JW: I see Guatemala as still reeling from the socioeconomic effects of its 30-plus year Civil War. The Guatemalan Civil War was fought for a variety of reasons, including significantly: a more equitable distribution of land, educating the rural, poor and indigenous, increasing access to health care, encouraging democratic participation and the defeat of the 500 year old patronage farming system. When the civil war ended in 1996, a series of peace accords were signed by the government which promised to address these issues. As the government has been slow in fulfilling its promises, many local and international NGOs have formed to take up the work that addressed in the accords, i.e. building schools, clinics, water treatment centers, monitoring elections, etc. In the Guatemalan Highlands, this includes, for example, the work done by ourselves, Cafe Conciencia and Enlace Quiche. Enlace is a local NGO, funded by USAID, which creates a digital curriculum for teaching Mayan culture and language, as well as training Rural people in technical skills. Incidentally, we use the software created by Enlace on our computers to teach the Kiche language and culture, the predominant indigenous culture in the Quetzaltenango area.


Unloading a Shipment of Recycled Computers from Next Step Recycling in Oregon



JMZ: Do you think the current government regime is stable?

JW: This is a bit of a loaded question. The government IS Stable in the sense that there have been three "democratic elections" since the peace accords were signed, and that all the winners were non military figures. However, what they're doing to better the life of the people we work with, I can't say. There are currently countless problems in the county. Violence is incredibly prevalent: 12 bus drivers were recently murdered in one week by gangs in the capitol, there are lynchings, 26 police officers were kidnapped in the Atlantic port of Puerto Barrios the other day. Malnutrition is high. People are *very* poor. I couldn't believe my eyes last week when I did a school visit. 30 minutes off the main highway to the Pacific Coast, down a dirt road, to a community in the middle of a coffee plantation. I've never seen anything like it and I don't think the kids had ever seen a computer. So id say its "stable-ish".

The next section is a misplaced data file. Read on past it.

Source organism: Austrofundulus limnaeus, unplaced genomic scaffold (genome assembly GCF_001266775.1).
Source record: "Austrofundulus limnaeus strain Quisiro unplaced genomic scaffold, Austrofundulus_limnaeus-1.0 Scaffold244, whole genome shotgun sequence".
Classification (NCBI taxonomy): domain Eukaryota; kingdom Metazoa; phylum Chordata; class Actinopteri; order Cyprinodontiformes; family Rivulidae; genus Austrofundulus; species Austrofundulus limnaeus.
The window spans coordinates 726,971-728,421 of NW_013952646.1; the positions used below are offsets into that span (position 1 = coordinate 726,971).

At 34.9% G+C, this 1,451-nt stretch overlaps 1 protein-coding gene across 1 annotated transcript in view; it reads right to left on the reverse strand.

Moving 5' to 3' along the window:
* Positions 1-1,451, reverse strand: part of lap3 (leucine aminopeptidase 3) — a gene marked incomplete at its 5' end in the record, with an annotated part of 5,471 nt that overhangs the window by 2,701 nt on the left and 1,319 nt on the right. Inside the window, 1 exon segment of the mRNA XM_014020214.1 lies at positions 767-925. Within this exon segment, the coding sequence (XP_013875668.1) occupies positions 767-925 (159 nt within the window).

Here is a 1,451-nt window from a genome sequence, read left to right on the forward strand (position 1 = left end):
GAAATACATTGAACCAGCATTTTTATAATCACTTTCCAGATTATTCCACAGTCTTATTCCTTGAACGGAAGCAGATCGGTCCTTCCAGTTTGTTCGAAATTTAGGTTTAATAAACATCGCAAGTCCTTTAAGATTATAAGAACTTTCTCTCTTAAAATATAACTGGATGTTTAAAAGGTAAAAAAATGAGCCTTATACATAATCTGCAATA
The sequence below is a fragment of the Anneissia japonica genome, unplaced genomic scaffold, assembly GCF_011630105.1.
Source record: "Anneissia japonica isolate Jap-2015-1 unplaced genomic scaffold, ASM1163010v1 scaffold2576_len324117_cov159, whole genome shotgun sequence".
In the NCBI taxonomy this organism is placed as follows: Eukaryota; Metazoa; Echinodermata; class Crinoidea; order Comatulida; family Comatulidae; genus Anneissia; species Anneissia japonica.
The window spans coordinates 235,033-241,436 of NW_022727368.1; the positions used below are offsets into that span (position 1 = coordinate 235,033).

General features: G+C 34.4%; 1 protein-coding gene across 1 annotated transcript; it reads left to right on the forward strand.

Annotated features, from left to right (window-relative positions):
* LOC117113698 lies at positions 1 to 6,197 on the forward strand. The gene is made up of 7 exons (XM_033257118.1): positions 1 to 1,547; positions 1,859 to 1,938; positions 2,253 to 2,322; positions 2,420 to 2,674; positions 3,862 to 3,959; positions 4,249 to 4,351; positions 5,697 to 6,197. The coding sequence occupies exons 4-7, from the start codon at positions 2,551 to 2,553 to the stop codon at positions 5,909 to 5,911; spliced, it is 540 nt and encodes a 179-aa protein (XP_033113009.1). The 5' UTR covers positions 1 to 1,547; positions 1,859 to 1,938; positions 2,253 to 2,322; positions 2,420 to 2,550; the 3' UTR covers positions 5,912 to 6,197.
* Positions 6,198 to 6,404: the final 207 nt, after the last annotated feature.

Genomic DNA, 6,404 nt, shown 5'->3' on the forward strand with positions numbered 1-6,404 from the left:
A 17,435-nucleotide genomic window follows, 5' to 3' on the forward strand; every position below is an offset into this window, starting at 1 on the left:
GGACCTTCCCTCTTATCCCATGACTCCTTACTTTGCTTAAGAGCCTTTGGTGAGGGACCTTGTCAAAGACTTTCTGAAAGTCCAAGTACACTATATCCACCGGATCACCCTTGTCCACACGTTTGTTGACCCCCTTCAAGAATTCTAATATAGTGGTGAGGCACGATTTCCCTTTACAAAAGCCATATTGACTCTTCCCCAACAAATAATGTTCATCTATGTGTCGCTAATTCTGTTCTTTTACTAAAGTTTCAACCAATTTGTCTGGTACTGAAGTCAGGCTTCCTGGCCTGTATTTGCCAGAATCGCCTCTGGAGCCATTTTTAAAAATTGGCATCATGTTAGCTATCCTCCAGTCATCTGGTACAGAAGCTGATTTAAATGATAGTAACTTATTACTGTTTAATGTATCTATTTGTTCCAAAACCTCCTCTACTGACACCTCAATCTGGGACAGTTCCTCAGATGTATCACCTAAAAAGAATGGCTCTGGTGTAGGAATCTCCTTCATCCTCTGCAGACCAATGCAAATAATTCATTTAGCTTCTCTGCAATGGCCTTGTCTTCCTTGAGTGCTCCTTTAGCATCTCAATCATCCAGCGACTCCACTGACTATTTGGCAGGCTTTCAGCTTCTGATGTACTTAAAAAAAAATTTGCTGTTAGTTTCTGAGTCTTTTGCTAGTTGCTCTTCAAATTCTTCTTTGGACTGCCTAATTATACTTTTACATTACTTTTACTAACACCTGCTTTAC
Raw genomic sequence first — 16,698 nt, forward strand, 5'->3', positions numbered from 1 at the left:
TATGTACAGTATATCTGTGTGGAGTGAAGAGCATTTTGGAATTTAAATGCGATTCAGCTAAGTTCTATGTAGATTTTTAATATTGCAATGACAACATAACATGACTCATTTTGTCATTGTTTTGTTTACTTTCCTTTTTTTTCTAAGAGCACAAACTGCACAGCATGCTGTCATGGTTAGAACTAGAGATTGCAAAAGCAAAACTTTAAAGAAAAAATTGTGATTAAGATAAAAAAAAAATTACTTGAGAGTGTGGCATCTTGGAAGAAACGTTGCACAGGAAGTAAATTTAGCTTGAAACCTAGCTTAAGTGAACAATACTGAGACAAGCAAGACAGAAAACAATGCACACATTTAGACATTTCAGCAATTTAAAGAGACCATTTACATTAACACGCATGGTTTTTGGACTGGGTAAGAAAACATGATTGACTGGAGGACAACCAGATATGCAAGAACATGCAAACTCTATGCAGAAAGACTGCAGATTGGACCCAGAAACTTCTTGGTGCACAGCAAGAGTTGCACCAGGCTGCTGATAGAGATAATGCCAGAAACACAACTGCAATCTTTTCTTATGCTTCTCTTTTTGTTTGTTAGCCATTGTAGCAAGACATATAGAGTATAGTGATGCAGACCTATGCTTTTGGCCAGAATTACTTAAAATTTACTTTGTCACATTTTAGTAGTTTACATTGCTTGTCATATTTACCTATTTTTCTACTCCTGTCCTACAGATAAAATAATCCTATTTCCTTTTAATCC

JMZ: how does your organizations approach differ from others?

JW: I've learned a lot about sustainable development through my work. Basically we function like this: we tell teachers in our department (state) that we have a computer lab project. If they want to participate, they submit a formal application to the organization INEPAS. When INEPAS gets a proposal, they preform a study of the community to make sure that basic necessities, ie nutrition and sanitation, are available within the community. If the community is a good fit for the project, we send along a list of requirements for project participation. If the study shows these factors are lacking, we choose not to work in that community to encourage development in the proper order. Some of the requirements are: building the lab, putting bars on the windows, putting in electricity, having both a security and a maintenance committee, and having a curriculum. Once they do all that, they're requested to contribute 75 Q (About $10) per computer to help with project costs. These costs include the rental for our parts bodega, tech services, curriculum development, container transport and other costs. The contribution is an important part of creating sustainability as it it helps the communities take ownership of the computers. The parents really care, all those committees are volunteer, and let me tell you, seeing a group of twenty or so rural indigenous Mayans who have made the journey to Xela to meet with us and discuss the lab, all discussing their commitment to the lab project for their school (on a work day) is really something. Blows me away every time.